Instead he had told the inquiry, blunt but polite, that he did not know the cause, he did not hold blame; that all he could say was eight days, eight nights was too long to spend half-submerged in the freezing Southern Ocean with little food and no water and with the dead and the sharks ever increasing in the bloody waters around. But whose fault was it? He didn’t know. Perhaps the lifeboat could have come sooner: it seemed it had tried. He was thanked and dismissed with no further questions because it was clear to everyone he had nothing more to add.

He had a great deal more to add, and none of it on that particular topic. He would have liked to ask the court how it was possible that the woman Bridget Ledwith had changed her form so utterly from one day to the next. He would have enquired how was it she had seen into every part of him those eight days and eight nights but now he could see nothing of her because she was gone. Vanished. They mentioned her in the course of the hearing, certainly, but as though it was no great mystery for a grown woman to go missing, to disappear entirely from the colony’s face. Privacy, they said, or something; a lady’s right to be left alone.

Also, he would have liked to say, how did such a little wreck, such a gentle wreck, break, ruin and drown the lives of so many? He had not even noticed when the ship first lifted and dropped onto the reef. One drop of coffee had spilled from the pot he was carrying to the ladies’ cabins for breakfast service; he could see, clear in his mind, that drop as it rolled across the timber below his feet and he felt the shuddering mass of the boat slow, settle, creak to a halt.

Why have we stopped? he’d thought. We’ve arrived already?

But before the thought had even completed itself he saw an enormous wave wash over the companionway, taking men, women and children to the bottom with barely a chance to scream.

He couldn’t say for sure that even then he’d realised the ship was sinking. He had dropped the pot and rushed to his cabin to find his savings. Is that something a man does on the brink of death? Perhaps it is. He’d thrust the money in his pocket, and by the time he’d made his way up top, the boat had begun in earnest to tear itself apart.

George had hauled himself over the broken bulwarks, tearing his back to shreds, dodged between the hoofs of maddened race horses stampeding about the deck, scrambled into the rigging of the main mast, where a phenomenal wave washed over the lines where he was clinging, and both he and the mast were swept into the ocean. He could still see, always somewhere behind his eyes, that monstrous wave rushing towards him, its foamy head hanging above him, then the blue-black-green crashing upon him, filling his lungs and mind with blank, white, drowning fear.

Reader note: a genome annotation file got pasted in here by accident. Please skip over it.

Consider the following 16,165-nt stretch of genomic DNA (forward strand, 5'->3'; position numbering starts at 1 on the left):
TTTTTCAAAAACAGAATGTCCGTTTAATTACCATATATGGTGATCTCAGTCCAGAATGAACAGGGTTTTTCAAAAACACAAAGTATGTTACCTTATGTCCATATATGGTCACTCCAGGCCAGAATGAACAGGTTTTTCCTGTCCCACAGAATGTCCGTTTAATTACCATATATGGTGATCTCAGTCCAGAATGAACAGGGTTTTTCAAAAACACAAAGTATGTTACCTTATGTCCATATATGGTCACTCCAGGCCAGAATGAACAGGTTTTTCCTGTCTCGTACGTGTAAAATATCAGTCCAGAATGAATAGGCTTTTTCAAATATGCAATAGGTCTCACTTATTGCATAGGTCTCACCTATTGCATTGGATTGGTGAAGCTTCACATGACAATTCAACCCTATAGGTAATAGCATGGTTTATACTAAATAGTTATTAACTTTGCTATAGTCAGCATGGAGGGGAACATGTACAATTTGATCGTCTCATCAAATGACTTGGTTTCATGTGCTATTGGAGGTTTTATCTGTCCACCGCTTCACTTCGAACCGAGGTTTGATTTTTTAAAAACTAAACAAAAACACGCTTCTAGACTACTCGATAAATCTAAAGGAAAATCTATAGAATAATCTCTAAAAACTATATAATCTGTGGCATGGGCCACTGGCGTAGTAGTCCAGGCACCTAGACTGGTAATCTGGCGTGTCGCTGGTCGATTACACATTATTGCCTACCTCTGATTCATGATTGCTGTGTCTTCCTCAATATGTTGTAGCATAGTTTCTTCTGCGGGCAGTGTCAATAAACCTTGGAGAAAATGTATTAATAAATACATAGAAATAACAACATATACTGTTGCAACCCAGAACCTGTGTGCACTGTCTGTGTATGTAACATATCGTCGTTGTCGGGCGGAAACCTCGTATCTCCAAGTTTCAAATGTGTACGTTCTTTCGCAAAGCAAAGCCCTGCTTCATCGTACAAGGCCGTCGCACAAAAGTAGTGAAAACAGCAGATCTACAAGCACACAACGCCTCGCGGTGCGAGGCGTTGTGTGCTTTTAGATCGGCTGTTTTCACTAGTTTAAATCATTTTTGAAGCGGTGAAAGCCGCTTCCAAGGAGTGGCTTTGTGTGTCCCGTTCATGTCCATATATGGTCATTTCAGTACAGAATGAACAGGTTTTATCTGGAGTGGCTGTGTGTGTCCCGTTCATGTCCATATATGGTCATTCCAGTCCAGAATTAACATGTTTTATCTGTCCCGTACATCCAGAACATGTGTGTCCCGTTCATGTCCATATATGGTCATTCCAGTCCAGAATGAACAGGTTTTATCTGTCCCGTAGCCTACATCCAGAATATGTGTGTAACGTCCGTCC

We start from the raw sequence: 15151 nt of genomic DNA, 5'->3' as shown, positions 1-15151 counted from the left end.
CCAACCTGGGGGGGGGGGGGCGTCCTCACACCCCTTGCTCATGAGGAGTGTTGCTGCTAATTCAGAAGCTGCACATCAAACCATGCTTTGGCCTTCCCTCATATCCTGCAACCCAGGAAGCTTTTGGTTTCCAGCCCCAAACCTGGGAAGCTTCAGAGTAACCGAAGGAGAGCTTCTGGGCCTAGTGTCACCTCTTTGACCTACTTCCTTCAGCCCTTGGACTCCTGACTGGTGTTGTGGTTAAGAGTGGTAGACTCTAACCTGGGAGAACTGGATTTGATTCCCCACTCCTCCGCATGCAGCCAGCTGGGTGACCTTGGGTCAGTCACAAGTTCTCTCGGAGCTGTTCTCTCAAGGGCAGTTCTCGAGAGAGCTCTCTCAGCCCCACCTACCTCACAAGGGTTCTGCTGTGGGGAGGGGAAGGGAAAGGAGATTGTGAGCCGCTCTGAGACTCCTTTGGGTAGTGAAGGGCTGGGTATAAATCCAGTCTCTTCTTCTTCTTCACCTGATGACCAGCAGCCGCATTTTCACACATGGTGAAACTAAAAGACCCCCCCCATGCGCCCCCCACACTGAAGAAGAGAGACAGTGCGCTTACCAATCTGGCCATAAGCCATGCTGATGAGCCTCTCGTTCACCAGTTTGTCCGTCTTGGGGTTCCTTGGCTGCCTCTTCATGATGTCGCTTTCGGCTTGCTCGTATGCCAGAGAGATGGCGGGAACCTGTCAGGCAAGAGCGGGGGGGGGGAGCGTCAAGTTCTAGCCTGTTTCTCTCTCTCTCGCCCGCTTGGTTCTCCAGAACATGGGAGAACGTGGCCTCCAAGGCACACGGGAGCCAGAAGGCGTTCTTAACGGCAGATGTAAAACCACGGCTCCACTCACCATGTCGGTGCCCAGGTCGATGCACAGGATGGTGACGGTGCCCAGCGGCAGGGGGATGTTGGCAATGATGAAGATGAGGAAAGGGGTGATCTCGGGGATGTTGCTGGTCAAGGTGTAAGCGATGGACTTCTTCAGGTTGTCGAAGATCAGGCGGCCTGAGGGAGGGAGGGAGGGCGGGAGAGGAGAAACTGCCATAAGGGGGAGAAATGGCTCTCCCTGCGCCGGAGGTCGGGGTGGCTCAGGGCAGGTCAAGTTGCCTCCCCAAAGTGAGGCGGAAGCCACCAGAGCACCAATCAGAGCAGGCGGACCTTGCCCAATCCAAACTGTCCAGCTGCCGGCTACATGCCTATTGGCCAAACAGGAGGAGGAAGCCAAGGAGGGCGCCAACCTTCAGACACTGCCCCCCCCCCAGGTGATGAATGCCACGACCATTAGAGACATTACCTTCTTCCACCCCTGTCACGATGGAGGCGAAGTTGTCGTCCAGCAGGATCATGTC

God, the despair when his trousers, with his savings in the pocket, were torn from him and swept out to sea. All that bloody stewarding for nothing, he’d thought, forgetting for the moment he would probably be dead before ten minutes was up. All that yes ma’am no ma’am right away ma’am and now I haven’t got a damn bit to show for it and I might as well drown myself this second. Twenty-four bloody years old and nothing at all to show for myself. He was in space, it seemed; flying through space. The bottom of the mast had got stuck in something and now the top, with him attached, was thrashing itself about in the air. George had always hated the circus and this did not strike him as particularly funny.

Hurtling through space with a naked arse he looked towards the ship, expecting a laughing crowd arrayed on the deck, and he’d been surprised to see a mess of floating, splintered lumber, a wet and screaming array of bodies, where once his ship had been. He fell back into the water beside one of the bigger chunks.

That young bloke, Soren Holm, just come from Denmark, reached down and pulled him from the water. George was wearing one shoe and a belt. He felt a body pressed beside him, softer than his own. He turned his head and saw it was her, but with a dampness and coldness about her that told him here, at last, was the woman he had seen below. ‘Miss Ledwith,’ he said, though he knew she wasn’t, and he felt her small, clinging hand slip inside his.

The sun was just beginning to rise.


‘The Lone Child’